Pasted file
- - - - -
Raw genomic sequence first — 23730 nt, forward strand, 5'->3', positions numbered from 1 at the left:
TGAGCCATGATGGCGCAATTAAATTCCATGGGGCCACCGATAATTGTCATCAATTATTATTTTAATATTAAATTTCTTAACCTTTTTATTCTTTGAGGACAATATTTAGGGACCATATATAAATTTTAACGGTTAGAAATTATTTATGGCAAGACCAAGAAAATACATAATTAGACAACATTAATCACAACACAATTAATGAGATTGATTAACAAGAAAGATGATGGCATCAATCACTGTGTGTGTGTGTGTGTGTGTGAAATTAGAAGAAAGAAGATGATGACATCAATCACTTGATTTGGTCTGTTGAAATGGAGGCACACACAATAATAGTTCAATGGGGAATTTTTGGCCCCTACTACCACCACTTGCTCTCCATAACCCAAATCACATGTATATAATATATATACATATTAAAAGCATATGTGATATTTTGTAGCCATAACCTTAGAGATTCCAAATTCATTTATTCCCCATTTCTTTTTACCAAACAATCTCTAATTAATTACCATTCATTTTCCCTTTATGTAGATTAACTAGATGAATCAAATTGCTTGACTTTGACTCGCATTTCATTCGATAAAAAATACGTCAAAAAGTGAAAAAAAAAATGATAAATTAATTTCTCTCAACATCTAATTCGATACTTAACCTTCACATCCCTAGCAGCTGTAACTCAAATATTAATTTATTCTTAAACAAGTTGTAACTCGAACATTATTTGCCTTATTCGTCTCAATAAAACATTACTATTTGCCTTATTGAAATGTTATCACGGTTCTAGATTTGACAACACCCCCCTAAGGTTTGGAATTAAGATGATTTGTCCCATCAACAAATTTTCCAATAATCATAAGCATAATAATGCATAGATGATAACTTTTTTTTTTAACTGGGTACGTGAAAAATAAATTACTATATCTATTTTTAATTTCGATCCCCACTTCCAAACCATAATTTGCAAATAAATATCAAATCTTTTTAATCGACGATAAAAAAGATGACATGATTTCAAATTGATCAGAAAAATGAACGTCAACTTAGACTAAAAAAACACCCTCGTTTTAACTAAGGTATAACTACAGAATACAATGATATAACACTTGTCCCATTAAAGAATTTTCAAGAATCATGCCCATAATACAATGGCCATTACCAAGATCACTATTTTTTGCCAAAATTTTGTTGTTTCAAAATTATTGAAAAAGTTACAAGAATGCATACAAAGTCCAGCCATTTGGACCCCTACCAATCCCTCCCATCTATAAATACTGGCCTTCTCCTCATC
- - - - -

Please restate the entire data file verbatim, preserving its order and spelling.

Raw genomic sequence first — 23730 nt, forward strand, 5'->3', positions numbered from 1 at the left:
TGAGCCATGATGGCGCAATTAAATTCCATGGGGCCACCGATAATTGTCATCAATTATTATTTTAATATTAAATTTCTTAACCTTTTTATTCTTTGAGGACAATATTTAGGGACCATATATAAATTTTAACGGTTAGAAATTATTTATGGCAAGACCAAGAAAATACATAATTAGACAACATTAATCACAACACAATTAATGAGATTGATTAACAAGAAAGATGATGGCATCAATCACTGTGTGTGTGTGTGTGTGTGTGAAATTAGAAGAAAGAAGATGATGACATCAATCACTTGATTTGGTCTGTTGAAATGGAGGCACACACAATAATAGTTCAATGGGGAATTTTTGGCCCCTACTACCACCACTTGCTCTCCATAACCCAAATCACATGTATATAATATATATACATATTAAAAGCATATGTGATATTTTGTAGCCATAACCTTAGAGATTCCAAATTCATTTATTCCCCATTTCTTTTTACCAAACAATCTCTAATTAATTACCATTCATTTTCCCTTTATGTAGATTAACTAGATGAATCAAATTGCTTGACTTTGACTCGCATTTCATTCGATAAAAAATACGTCAAAAAGTGAAAAAAAAAATGATAAATTAATTTCTCTCAACATCTAATTCGATACTTAACCTTCACATCCCTAGCAGCTGTAACTCAAATATTAATTTATTCTTAAACAAGTTGTAACTCGAACATTATTTGCCTTATTCGTCTCAATAAAACATTACTATTTGCCTTATTGAAATGTTATCACGGTTCTAGATTTGACAACACCCCCCTAAGGTTTGGAATTAAGATGATTTGTCCCATCAACAAATTTTCCAATAATCATAAGCATAATAATGCATAGATGATAACTTTTTTTTTTAACTGGGTACGTGAAAAATAAATTACTATATCTATTTTTAATTTCGATCCCCACTTCCAAACCATAATTTGCAAATAAATATCAAATCTTTTTAATCGACGATAAAAAAGATGACATGATTTCAAATTGATCAGAAAAATGAACGTCAACTTAGACTAAAAAAACACCCTCGTTTTAACTAAGGTATAACTACAGAATACAATGATATAACACTTGTCCCATTAAAGAATTTTCAAGAATCATGCCCATAATACAATGGCCATTACCAAGATCACTATTTTTTGCCAAAATTTTGTTGTTTCAAAATTATTGAAAAAGTTACAAGAATGCATACAAAGTCCAGCCATTTGGACCCCTACCAATCCCTCCCATCTATAAATACTGGCCTTCTCCTCATC